There is a piece of land in Corpus Christi which hides a secret. It is perhaps one of the only places in in town where you can enjoy nature in its raw form, untouched for 8 years. It is a contentious piece of land that has for the past few years been under a constant battle for development. It will be developed, not now, but soon in the future. Land of that size and value does not go unnoticed. It was only a matter of time before it was sold, divided, and constructed. I am not here to choose sides in this argument, I don't live there anymore. Think of this article as a eulogy or a time capsule of my experience, a way to say goodbye.
The piece of land in question is the Pharaoh Valley Golf course. To get an idea as to why I became so attracted to this place, you have to first understand the other available options for natural beauty in Corpus Christi. During my 2 year stay in town, I visited nearly every park listed on google maps. Each one seemed to be designed specifically for one thing, to check a box marked “park”. They had everything a park needs, trash bins, grass, a tree or two. Maybe they even had a playground, baking in the sun uncovered. Some with soccer goals or baseball fields, most often unused. The one thing each park lacked was nature. It was the absence of nature in general which was their most striking feature. The two locations which had the most potential to fill this absence were the Oso Creek trails and Suter Wildlife Refuge. Both were so close to achieving their goal yet fell short.
Oso Creek trail is not open to 4x4 traffic yet is completely devastated with ruts and erosion from over use of motorized vehicles. While walking I noticed ruts so deep they came up to your knees. We even saw people on 4 wheelers drive past a clearly marked “no vehicle” sign. The second option, Suter wildlife refuge, is an amazing contrast to the rest of the Oso bay coastline. Housing developments along Oso bay extend as close as possible to the water’s edge. In some cases even walking would be challenging, as porches are nearly touching the bay. Suter refuge is a beautiful oasis along the water. Old growth native plants provide habitat for butterflies and birds. The beach is nearly untouched and an excellent sight to see. However, it is tiny, and mostly inaccessible to the public. This is not inherently a bad thing, but when it comes to availability of nature to the people, it falls short.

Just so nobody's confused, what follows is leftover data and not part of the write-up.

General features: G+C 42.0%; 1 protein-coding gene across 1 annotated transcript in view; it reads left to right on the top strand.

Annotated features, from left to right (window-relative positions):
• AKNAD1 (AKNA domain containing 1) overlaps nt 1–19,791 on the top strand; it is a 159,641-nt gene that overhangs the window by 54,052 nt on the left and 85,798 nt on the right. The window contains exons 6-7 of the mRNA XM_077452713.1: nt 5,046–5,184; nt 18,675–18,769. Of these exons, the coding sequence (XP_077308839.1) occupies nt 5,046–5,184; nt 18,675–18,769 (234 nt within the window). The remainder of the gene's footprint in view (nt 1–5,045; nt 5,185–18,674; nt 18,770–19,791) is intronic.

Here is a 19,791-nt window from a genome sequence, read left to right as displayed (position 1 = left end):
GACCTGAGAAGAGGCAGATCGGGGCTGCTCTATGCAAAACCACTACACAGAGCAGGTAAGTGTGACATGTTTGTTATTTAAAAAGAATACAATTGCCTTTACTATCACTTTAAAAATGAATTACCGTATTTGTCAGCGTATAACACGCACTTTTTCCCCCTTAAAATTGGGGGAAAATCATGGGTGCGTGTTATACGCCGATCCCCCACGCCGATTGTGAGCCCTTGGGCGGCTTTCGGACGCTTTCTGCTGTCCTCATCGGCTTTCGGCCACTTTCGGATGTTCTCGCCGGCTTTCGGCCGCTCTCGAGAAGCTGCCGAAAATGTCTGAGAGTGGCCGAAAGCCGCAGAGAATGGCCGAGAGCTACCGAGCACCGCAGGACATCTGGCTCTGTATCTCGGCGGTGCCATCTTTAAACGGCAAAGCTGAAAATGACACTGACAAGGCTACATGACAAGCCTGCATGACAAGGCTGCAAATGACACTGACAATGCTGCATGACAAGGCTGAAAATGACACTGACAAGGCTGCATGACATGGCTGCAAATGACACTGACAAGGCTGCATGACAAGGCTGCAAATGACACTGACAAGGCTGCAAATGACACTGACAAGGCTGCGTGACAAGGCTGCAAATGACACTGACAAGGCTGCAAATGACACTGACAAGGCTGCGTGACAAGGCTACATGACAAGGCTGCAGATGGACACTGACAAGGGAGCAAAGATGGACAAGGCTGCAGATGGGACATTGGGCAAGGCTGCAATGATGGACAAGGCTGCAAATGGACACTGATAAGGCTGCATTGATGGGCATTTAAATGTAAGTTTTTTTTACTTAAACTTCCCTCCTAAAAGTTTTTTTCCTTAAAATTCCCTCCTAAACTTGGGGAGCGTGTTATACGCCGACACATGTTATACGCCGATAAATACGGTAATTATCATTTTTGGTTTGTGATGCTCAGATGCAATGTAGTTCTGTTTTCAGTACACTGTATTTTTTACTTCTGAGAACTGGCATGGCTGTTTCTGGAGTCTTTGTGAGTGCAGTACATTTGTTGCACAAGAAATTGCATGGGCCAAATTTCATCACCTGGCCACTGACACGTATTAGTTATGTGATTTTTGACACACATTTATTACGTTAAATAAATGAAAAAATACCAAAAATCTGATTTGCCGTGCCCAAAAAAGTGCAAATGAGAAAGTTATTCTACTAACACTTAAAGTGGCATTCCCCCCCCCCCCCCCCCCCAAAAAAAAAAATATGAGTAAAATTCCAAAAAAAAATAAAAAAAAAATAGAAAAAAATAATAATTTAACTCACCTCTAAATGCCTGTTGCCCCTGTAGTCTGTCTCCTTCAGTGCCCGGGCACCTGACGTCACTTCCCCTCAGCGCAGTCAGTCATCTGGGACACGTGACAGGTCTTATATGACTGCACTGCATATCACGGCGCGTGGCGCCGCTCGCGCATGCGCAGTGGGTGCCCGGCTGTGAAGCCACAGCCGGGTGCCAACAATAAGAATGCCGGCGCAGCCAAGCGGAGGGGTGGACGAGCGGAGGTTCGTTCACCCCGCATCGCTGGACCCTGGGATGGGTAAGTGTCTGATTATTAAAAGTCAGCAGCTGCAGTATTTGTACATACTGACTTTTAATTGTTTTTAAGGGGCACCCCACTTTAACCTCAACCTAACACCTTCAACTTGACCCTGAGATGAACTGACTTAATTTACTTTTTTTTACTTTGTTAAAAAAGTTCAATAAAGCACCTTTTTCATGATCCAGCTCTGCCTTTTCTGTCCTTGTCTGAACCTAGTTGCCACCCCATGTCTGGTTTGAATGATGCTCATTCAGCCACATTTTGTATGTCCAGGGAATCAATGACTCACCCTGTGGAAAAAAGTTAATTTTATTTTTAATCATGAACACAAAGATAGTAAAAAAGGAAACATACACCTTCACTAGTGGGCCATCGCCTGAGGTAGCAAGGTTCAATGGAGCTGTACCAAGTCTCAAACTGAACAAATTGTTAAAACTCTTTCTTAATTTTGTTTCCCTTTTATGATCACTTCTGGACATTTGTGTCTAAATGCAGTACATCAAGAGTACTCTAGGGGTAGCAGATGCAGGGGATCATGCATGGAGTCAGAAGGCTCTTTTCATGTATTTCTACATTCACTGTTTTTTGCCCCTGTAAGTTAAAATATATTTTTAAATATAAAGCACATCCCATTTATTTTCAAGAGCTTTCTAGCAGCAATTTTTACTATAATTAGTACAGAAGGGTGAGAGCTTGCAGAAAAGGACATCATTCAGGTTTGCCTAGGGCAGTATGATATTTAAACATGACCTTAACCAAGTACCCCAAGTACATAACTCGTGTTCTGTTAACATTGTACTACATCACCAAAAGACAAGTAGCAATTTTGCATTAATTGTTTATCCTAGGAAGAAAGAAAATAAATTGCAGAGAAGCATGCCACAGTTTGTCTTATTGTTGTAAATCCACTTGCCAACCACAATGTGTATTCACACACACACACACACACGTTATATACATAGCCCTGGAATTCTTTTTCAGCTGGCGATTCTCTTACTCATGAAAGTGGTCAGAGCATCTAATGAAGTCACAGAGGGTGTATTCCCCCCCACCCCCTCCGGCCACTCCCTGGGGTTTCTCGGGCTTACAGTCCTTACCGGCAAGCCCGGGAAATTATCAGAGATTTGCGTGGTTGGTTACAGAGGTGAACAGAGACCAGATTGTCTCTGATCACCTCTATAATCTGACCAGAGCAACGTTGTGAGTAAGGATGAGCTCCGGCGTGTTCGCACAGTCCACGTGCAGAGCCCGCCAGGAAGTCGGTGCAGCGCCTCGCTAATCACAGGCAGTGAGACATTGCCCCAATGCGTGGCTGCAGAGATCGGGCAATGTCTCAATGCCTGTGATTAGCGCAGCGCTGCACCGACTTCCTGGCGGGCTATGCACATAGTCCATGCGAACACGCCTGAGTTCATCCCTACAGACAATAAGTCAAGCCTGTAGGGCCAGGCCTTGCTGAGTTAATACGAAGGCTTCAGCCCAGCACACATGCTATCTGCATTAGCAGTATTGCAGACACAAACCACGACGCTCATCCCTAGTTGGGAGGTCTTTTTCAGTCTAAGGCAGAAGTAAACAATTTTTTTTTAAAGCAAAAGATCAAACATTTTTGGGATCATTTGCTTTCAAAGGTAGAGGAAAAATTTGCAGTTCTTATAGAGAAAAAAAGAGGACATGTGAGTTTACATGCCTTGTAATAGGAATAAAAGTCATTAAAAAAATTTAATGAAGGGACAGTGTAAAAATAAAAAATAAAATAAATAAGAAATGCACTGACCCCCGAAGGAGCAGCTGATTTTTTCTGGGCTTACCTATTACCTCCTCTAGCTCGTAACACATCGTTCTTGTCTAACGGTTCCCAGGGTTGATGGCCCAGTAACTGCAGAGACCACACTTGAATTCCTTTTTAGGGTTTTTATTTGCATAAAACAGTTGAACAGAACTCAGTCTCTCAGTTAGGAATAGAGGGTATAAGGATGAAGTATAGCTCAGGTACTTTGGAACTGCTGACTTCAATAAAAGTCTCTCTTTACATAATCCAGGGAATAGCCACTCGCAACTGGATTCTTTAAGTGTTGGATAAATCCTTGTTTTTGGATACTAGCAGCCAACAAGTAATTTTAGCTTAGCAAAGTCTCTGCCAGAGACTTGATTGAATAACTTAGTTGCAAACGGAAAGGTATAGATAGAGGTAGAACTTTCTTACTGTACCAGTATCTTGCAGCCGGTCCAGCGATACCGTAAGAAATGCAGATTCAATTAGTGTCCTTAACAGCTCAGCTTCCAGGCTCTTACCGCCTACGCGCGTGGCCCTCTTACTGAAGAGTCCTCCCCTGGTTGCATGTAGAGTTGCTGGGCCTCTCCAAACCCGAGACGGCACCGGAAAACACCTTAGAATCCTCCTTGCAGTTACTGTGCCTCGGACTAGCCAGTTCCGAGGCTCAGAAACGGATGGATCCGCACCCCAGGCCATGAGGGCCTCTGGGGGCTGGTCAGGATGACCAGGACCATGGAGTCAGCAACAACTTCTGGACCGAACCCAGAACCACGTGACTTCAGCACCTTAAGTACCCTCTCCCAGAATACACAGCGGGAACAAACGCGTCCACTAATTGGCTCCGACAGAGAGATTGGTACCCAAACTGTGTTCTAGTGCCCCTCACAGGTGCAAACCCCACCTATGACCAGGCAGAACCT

This leads me finally to Pharoah Valley. I found it, like I find most parks, looking in satellite view on google maps. It was unlabeled and listed as closed, but it looked interesting and I thought it would be worth a visit. As I entered the golf course for the first time I was immediately taken back by its size and beauty. It was enormous, over grown and natural. You could clearly see where nature began to take over the features that define a golf course. The quantity and variety of birds present in the park was startling. On each visit I seemed to uncover more species than the last. The man made water features were suddenly left to their own devices and returned to a somewhat marshy habitat. Ducks of all kinds took up residence in the ponds. It was an oasis in the center of a city.
For the better part of 2 years I walked in the golf course nearly every weekend. On many occasions I was alone, rarely seeing more than one person at a time on my visits. The area was quiet, and left me with a sense of calm. As a wildlife refuge the golf course could check every box. Accessibility to nature, ability for recreation, wildlife habitat. However, it lacks one thing, wildlife habitats don’t make money. They never have and never will. Their value is non-monetary. Yes some value can be measured in the value of the property around it. People will pay high prices to live in quiet near natural beauty. But the land itself loses value when left untouched. The value of untouched land is in the impression it leaves on the people who use it.
In Memphis TN a railroad was closed and turned into a bike lane called the greenbelt. It was a very contentious issue. The money came from a private donor, there were legal hiccups and property owners who didn’t want it going through their backyard. People argued that robberies would increase and the neighborhood would suddenly fall to crime. None of this happened. What did happen is suddenly a community which rarely interacted with each other, began to build relationships. People who had nowhere to ride a bike, suddenly had a place. People began to go outside and enjoy the natural beauty that the trail provided. Nature education classes sprung up in neighborhoods that never had them before. If you asked the people now how they feel about the trail, I would argue that 9/10 would say the greenbelt had a positive impact on their life. The greenbelt is free and makes no money from its use.
This is the value of natural places.
All views and opinions are my own. All photos were taken by me.